I think it also highlights the need for AID, that is, the U.S. Agency for International Development, to be at the center of these efforts working with our colleagues at the State Department and other agencies; and finally, that we need to consider new business models in development. We need to focus on developing sustainability in the governments around the world that we’re working with, that we need to focus our efforts with the depth and scale needed to ensure game-changing impact, that we can’t be all things to all people, especially in an environment of scarce resources, and therefore we need to concentrate our efforts in such areas as food security, global health, climate change, sustainable economic growth, democracy and governance, and humanitarian assistance. It also states clearly that the empowerment and participation of women in all of these efforts is a cross-cutting priority that’s essential to success in all of these areas.
The QDDR empowers AID in this whole-of-government approach in a number of ways. It helps reestablish our planning capability. We have now created a Bureau of Policy, Planning, and Learning. It helps rebuild our budget capacity through the creation, which has already occurred, of an Office of Budget and Resource Management. It highlights the need for innovation and the application of science and technology to our international development efforts. And it also expands our capacity to partner with the many U.S. Government agencies involved in international development as well as donors, multilateral institutions, civil society, and the private sector.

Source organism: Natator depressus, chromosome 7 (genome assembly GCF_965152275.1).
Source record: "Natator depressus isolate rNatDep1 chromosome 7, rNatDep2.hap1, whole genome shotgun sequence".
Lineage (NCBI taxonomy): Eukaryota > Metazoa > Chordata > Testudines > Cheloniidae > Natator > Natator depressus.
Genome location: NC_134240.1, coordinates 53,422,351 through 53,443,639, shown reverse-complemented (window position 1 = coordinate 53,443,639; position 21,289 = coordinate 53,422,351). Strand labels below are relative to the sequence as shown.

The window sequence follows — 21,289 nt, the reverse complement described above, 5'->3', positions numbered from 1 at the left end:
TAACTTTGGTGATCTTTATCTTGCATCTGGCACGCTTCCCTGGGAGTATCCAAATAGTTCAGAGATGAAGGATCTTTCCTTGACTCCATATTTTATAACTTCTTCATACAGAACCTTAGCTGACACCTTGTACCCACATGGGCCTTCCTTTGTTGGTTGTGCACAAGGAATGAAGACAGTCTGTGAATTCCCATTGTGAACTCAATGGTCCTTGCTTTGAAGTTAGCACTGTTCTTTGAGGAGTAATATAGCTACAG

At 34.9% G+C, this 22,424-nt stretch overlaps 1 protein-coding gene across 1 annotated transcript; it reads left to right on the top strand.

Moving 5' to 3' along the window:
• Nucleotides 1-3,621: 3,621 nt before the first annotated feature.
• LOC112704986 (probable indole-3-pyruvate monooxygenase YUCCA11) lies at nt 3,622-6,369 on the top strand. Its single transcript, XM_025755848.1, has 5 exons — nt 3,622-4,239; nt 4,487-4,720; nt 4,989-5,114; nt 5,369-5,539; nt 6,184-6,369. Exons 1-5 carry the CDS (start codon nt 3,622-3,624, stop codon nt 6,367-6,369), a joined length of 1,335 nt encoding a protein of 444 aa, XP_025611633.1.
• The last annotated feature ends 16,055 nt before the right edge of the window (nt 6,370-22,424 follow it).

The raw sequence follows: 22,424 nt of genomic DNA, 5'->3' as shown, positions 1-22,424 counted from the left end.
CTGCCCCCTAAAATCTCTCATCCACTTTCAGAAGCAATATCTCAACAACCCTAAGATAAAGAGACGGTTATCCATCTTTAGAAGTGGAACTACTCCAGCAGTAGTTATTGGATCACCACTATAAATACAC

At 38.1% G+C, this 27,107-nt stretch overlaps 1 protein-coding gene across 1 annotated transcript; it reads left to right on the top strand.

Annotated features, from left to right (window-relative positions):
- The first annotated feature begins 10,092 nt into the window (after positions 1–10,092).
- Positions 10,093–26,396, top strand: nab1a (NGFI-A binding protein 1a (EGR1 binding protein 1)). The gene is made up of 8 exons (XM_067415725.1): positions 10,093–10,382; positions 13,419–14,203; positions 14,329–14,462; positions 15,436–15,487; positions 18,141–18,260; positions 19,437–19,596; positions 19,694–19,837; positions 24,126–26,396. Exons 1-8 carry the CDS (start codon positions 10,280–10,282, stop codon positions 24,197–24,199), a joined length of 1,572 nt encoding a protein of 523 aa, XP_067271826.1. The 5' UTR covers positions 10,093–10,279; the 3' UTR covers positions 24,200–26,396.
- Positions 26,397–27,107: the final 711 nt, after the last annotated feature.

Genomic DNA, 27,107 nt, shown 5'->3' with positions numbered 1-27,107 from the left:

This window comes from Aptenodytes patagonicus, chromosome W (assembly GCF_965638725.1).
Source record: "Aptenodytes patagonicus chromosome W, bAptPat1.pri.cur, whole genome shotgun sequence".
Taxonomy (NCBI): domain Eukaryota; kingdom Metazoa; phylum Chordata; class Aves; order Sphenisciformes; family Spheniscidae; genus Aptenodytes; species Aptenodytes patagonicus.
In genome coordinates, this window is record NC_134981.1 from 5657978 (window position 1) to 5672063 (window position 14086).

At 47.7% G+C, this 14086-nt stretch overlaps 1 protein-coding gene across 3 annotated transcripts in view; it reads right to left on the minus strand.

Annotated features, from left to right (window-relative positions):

It is also significant insofar as it transfers leadership over two important presidential initiatives – one now, one prospectively. To begin with, USAID will immediately assume leadership and accountability for the President’s interagency Food Security Initiative with the coordinator based at USAID and reporting to the administrator and the Secretary of State. And it also says that USAID will assume leadership and accountability on the President’s interagency Global Health Initiative, with a transition target of September 2012, when certain benchmarks are achieved. I think these final two elements are very important since they reverse a pattern of the recent past where such initiatives were housed elsewhere.
We also think that in general this document is an important vote of confidence by the President and the Secretary of State in AID’s capacity to serve as the government’s development agency and to run its most important development initiatives.
And, as Anne-Marie, I’d be delighted to take questions.
MODERATOR: We already have one journalist in the queue ready with a question. So we will go ahead with Ali from Pakistan.